School Board reduces levy even further
The Lake Superior School District board voted to reduce the district’s levy by more than 8 percent during its meeting Monday in Two Harbors.
The proposed 2016 levy was already more than 3.5 percent less than the 2015 levy, but board member Dwight Moe proposed to lower it by a further $250,000 during the meeting bringing the total levy reduction to more than 8.7 percent.
Moe said the extra levy last year was taken when the district thought it was returning to a five-day week and would lose the estimated $250,000 savings the four-day week generates. The state changed its position later in the school year after the levy had been set and the district couldn’t change it. He said after recent events, the only fair thing would be to return those savings to taxpayers.
“In view of what’s happened in our local economy, particularly in Silver Bay, it’s going to be difficult for people,” Moe said. “I think it’s unconscionable to levy the max again when in fact we aren’t doing what the levy is designed for.”
The only board member to oppose the measure was Tom Burns, who said he felt a responsibility to make students the priority. He cited the presentations of teachers in October describing the benefits of new curriculums purchased over the summer. The purchases included new social studies and math curriculums featuring online components to help students get real time feedback or access their books from home using the Internet. Burns felt those purchases could not have been made without the levy last year and more curriculum purchases are also scheduled for this year.
“One of the concerns would be if in the future we have less students or something changes at the state level as far as funding we would have to dip into our fund balance,” said Superintendent Bill Crandall. “We’ve been fortunate, the state’s been very supportive of education over the last number of years and so that’s helped our district out with the budgeting purposes.”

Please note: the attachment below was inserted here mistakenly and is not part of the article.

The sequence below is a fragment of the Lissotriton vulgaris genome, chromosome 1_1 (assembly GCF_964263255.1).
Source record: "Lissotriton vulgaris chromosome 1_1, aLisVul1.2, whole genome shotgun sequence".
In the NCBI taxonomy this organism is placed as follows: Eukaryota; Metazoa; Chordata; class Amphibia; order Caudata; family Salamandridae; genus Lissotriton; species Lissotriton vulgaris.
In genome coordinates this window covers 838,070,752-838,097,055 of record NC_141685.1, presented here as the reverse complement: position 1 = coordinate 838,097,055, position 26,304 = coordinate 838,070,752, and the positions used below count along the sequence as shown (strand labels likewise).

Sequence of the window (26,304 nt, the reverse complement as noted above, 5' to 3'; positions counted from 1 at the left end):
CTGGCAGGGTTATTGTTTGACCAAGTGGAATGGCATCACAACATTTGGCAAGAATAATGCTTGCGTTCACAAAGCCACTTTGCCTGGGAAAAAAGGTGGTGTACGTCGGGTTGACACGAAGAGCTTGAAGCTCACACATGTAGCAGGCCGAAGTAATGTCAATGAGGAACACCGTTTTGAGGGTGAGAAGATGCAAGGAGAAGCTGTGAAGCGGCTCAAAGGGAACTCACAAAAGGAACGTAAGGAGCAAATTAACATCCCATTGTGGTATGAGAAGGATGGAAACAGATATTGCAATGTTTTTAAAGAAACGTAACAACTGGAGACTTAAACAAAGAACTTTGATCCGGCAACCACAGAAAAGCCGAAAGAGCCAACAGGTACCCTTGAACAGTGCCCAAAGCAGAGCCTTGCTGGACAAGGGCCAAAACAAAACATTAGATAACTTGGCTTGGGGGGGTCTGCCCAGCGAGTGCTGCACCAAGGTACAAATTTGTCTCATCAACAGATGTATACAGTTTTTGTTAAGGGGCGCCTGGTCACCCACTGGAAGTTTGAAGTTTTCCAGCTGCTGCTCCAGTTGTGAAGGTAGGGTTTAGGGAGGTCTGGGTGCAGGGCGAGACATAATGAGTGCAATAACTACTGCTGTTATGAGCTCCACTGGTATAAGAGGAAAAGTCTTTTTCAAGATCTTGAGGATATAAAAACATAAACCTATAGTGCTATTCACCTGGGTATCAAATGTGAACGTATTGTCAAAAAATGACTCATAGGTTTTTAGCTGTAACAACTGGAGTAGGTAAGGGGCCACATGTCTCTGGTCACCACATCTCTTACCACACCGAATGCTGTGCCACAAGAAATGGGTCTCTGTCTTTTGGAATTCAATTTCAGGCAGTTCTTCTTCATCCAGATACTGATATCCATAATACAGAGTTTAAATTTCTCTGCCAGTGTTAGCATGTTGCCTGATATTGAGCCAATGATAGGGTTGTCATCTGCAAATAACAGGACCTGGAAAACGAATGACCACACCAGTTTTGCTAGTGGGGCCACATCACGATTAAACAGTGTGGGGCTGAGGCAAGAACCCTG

Crandall said as long as the student population remains consistent or goes up, they will be able to continue planned curriculum and other purchases despite the lowered levy. The district had a $1.1 million surplus last year because they were on the “winning side of students leaving,” according to Crandall, meaning more students came into the district than left it last year.
“Moving forward with the curriculum, we certainly hope that would not be affected,” Crandall said. “When it gets down to it, time will tell.”
The surplus means the district will also be able to add money to the fund balance, whereas over the past few years, they have needed to dip into it. Some of the money in the surplus is already designated for certain expenses, like a new bus lease that will cost an estimated $250,000. Most of it, though will be added to the fund balance. Auditors recommend schools keep two months operating costs in the fund balance or in reserve and that’s what the district currently has, Crandall said.
Board approves bond refinancing
The board also approved the refinancing of the school building bond used to build Two Harbors High School in 2006. Michael Hart, a representative of Northland Securities, reported to the board in October the district could save $1.5 million over the remaining seven and a half years left on the bond. Hart returned to the district Monday and presented even better news. As a result of the district’s credit score, he was able to obtain a lower interest rate on the bond than what was presented in October and the savings went up to $1.6 million over the remainder of the bond. Instead of a 1.82 percent interest rate, the district received a rate of 1.71 percent which produced the savings.
The bond is scheduled to be paid off in April 2023.